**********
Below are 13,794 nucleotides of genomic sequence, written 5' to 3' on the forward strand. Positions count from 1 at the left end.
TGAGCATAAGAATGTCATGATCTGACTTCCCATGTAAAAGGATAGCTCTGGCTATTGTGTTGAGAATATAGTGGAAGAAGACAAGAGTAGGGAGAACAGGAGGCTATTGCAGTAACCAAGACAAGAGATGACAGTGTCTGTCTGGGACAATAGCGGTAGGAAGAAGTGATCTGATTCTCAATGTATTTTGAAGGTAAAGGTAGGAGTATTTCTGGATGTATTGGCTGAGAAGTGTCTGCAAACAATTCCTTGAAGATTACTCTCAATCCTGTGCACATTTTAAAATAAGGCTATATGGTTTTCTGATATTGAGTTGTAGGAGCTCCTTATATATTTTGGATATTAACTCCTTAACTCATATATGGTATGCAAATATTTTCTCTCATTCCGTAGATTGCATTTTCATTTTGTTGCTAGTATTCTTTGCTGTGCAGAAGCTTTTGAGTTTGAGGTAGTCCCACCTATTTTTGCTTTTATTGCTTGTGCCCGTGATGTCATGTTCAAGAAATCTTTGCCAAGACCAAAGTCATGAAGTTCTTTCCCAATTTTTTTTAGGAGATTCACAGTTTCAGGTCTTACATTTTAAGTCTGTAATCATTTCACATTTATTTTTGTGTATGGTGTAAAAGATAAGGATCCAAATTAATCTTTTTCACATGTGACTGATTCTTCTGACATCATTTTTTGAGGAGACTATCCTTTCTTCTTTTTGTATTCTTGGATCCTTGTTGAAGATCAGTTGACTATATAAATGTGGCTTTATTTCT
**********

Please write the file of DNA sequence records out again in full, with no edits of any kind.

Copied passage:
Below are 13,794 nucleotides of genomic sequence, written 5' to 3' on the forward strand. Positions count from 1 at the left end.
TGAGCATAAGAATGTCATGATCTGACTTCCCATGTAAAAGGATAGCTCTGGCTATTGTGTTGAGAATATAGTGGAAGAAGACAAGAGTAGGGAGAACAGGAGGCTATTGCAGTAACCAAGACAAGAGATGACAGTGTCTGTCTGGGACAATAGCGGTAGGAAGAAGTGATCTGATTCTCAATGTATTTTGAAGGTAAAGGTAGGAGTATTTCTGGATGTATTGGCTGAGAAGTGTCTGCAAACAATTCCTTGAAGATTACTCTCAATCCTGTGCACATTTTAAAATAAGGCTATATGGTTTTCTGATATTGAGTTGTAGGAGCTCCTTATATATTTTGGATATTAACTCCTTAACTCATATATGGTATGCAAATATTTTCTCTCATTCCGTAGATTGCATTTTCATTTTGTTGCTAGTATTCTTTGCTGTGCAGAAGCTTTTGAGTTTGAGGTAGTCCCACCTATTTTTGCTTTTATTGCTTGTGCCCGTGATGTCATGTTCAAGAAATCTTTGCCAAGACCAAAGTCATGAAGTTCTTTCCCAATTTTTTTTAGGAGATTCACAGTTTCAGGTCTTACATTTTAAGTCTGTAATCATTTCACATTTATTTTTGTGTATGGTGTAAAAGATAAGGATCCAAATTAATCTTTTTCACATGTGACTGATTCTTCTGACATCATTTTTTGAGGAGACTATCCTTTCTTCTTTTTGTATTCTTGGATCCTTGTTGAAGATCAGTTGACTATATAAATGTGGCTTTATTTCT